01/04/2007 10:00 pm ET Updated May 25, 2011

Republicans and the Black Vote

A significant story line for the 2008 Republican presidential machine will be the relationship between Republicans and Black voters. This is a relationship that garners attention every national election cycle and raises a number of concerns. Many analysts wonder why the Grand Old Party (GOP) has been unable to gain a significant foothold in the Black community. Still others want to know how the GOP found itself in its current predicament with a formerly supportive constituency. Some even implicitly criticize Black voters for not being more open to supporting the GOP. Still others, given current political trends, suggest that the GOP should simply throw up its collective hands and spend no additional time or resources seeking Black votes and focus more attention, instead, on Hispanic voters. And then there are the cynics who wonder, GOP pronouncements notwithstanding, if Republicans really want Black votes or just want to appear to want Black votes to show racial moderation to centrist voters.

Be that as it may, the nation's changing demography and more closely contested national elections are among the factors that are forcing the GOP to reach out and gain support in previously untapped voter reservoirs with African Americans at the top of the list. This is particularly notable when one considers that President Bush did better with gay voters in 2004 than African American voters, 25 percent to 11 percent, respectively. While there was not much about which to be optimistic for the GOP as it relates to Black voters, the fact is that the party must do better with this constituency or run the risk of extinction.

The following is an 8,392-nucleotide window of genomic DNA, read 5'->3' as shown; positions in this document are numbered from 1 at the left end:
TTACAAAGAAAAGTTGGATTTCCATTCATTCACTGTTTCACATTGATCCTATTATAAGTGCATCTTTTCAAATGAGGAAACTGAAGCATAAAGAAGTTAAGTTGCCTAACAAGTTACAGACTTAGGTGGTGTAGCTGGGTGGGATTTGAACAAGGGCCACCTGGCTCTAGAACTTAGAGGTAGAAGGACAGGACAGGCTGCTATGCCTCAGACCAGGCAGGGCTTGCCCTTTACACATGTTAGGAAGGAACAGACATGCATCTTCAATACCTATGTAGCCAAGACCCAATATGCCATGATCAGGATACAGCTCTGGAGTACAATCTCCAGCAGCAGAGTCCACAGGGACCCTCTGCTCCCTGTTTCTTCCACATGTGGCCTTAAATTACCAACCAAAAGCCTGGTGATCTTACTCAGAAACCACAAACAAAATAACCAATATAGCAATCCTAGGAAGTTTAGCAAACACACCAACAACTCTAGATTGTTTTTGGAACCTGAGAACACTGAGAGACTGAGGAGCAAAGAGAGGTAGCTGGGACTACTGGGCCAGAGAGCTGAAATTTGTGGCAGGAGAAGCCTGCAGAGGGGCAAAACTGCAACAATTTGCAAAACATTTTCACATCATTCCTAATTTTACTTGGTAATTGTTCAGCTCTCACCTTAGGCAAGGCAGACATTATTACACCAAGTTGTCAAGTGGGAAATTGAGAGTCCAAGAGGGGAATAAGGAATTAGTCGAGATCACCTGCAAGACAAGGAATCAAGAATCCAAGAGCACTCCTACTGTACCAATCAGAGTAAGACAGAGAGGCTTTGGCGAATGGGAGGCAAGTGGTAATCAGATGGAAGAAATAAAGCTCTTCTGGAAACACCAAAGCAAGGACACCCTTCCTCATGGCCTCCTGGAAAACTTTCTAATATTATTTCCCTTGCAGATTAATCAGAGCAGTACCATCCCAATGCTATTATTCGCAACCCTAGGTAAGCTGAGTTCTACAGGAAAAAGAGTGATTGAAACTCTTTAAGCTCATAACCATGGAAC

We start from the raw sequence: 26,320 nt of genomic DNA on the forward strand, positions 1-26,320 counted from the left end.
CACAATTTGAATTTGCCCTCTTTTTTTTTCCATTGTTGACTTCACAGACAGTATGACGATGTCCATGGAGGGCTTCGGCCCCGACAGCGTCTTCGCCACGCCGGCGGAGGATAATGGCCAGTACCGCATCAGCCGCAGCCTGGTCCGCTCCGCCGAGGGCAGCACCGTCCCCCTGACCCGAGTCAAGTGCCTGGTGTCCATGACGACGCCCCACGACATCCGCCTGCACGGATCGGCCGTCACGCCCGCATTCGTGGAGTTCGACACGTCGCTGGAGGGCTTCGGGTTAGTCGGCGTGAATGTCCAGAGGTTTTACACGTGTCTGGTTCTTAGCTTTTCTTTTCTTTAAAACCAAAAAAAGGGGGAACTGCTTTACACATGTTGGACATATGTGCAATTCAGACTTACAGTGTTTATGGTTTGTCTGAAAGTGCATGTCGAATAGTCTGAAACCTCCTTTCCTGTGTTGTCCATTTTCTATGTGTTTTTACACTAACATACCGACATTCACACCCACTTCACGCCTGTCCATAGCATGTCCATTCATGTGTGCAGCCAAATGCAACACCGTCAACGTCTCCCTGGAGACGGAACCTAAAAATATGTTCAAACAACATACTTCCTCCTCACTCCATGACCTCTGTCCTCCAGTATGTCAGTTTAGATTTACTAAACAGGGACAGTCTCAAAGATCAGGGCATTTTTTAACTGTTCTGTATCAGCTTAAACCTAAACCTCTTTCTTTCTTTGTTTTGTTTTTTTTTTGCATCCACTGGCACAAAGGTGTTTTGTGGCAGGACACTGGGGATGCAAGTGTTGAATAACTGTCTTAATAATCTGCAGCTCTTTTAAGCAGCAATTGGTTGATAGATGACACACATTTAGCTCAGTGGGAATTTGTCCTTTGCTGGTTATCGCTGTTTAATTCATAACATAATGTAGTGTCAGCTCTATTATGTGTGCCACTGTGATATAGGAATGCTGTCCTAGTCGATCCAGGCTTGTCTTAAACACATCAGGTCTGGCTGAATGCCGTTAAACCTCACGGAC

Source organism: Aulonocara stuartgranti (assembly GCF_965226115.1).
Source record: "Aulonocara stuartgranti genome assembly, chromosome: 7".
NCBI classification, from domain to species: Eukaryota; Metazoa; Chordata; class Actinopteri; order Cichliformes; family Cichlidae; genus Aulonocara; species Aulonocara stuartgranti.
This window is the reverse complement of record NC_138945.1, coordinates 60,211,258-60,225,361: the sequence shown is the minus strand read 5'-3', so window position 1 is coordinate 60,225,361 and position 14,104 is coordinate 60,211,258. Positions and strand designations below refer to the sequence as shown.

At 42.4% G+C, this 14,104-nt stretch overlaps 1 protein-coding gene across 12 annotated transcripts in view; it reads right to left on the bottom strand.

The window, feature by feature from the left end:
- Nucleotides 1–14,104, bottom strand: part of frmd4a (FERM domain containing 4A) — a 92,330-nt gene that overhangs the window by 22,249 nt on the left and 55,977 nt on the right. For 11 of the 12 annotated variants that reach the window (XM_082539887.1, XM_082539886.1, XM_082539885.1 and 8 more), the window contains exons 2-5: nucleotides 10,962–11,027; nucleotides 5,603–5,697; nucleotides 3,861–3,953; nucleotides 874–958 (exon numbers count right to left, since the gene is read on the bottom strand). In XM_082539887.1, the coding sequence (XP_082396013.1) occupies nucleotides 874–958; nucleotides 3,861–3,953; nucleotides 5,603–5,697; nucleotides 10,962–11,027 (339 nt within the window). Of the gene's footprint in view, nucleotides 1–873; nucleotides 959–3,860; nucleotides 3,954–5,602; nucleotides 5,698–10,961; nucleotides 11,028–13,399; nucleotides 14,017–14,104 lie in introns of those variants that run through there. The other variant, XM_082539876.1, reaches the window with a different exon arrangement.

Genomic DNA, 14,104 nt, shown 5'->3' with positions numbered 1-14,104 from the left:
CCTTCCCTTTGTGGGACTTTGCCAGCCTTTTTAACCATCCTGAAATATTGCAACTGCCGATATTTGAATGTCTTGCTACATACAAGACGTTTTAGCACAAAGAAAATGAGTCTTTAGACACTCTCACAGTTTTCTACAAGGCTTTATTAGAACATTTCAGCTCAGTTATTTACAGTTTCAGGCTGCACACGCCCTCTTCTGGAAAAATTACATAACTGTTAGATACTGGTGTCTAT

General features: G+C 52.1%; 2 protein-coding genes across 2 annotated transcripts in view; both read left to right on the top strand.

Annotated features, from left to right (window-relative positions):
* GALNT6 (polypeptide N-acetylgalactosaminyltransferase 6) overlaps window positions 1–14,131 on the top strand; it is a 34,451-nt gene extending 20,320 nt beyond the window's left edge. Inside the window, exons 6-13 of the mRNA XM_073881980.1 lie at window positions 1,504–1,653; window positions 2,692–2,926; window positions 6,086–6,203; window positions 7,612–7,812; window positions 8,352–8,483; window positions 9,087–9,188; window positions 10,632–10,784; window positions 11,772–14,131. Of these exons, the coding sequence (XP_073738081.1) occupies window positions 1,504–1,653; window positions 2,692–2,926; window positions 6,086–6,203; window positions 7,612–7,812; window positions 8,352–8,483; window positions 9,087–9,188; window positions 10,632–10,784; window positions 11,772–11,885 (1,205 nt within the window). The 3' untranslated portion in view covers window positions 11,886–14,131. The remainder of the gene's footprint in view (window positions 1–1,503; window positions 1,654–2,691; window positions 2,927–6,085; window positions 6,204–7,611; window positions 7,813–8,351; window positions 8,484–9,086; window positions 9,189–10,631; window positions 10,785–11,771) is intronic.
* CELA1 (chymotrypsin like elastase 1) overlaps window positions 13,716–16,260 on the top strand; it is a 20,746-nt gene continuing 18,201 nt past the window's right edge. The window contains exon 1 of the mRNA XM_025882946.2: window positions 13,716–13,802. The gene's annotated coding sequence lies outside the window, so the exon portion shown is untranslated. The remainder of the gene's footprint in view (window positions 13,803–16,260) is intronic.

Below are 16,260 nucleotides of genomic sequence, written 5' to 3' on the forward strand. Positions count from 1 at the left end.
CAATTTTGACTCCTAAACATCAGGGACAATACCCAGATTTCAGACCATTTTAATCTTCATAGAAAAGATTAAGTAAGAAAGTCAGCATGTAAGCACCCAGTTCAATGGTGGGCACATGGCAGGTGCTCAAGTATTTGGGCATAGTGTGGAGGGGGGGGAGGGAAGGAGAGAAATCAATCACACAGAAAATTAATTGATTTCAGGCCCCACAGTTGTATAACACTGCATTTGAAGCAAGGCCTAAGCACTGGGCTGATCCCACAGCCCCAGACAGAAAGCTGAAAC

The research I conducted for my book - Republicans and the Black Vote - leads me to three conclusions. First, the historical relationship between the Republican party and the Black community, while significant, important, notable, and critical to African American political, social, and economic development during the Reconstruction era, is often overstated. Republican activists and others who laud the GOPs early support for African American interests are correct in noting the role of the "Party of Lincoln" in Black political development. These same activists and others are mistaken when they try to portray this effort as unanimous within the party and long lasting. A review of the historical record shows that the party began retreating from its commitments to African Americans within a generation of the party's founding, particularly with the Hayes-Tilden Compromise of 1877. From that point, over the objections of a small, but important faction of "Radical" Republicans, the party began to compete with the Democratic party for the southern conservative and racist vote.

These efforts set in motion a multi-generational period in which the party, in some parts of the country, marginalized and demonized Black America to win elections. The "Lily-White Movement" is one of the darkest, and under-examined, eras of American Republicanism. That a party would systematically purge voters, particularly those as loyal to the GOP as post-Reconstruction era Blacks, can only be seen as an attempt to repudiate the liberal social policy positions on which the Republican Party was founded. That repudiation, with decreasing amounts of opposition, continues to this day.